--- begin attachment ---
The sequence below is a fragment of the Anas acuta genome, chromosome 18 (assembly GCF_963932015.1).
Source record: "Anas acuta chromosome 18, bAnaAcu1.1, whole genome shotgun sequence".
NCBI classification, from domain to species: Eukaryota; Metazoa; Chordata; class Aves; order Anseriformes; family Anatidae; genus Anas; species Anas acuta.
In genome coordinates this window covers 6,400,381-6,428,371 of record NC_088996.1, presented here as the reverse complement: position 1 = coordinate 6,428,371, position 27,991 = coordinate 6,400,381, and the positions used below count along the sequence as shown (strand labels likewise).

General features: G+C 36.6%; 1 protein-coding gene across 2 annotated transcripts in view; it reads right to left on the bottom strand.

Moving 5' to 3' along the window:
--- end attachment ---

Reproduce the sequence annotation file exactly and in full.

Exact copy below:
The sequence below is a fragment of the Anas acuta genome, chromosome 18 (assembly GCF_963932015.1).
Source record: "Anas acuta chromosome 18, bAnaAcu1.1, whole genome shotgun sequence".
NCBI classification, from domain to species: Eukaryota; Metazoa; Chordata; class Aves; order Anseriformes; family Anatidae; genus Anas; species Anas acuta.
In genome coordinates this window covers 6,400,381-6,428,371 of record NC_088996.1, presented here as the reverse complement: position 1 = coordinate 6,428,371, position 27,991 = coordinate 6,400,381, and the positions used below count along the sequence as shown (strand labels likewise).

General features: G+C 36.6%; 1 protein-coding gene across 2 annotated transcripts in view; it reads right to left on the bottom strand.

Moving 5' to 3' along the window: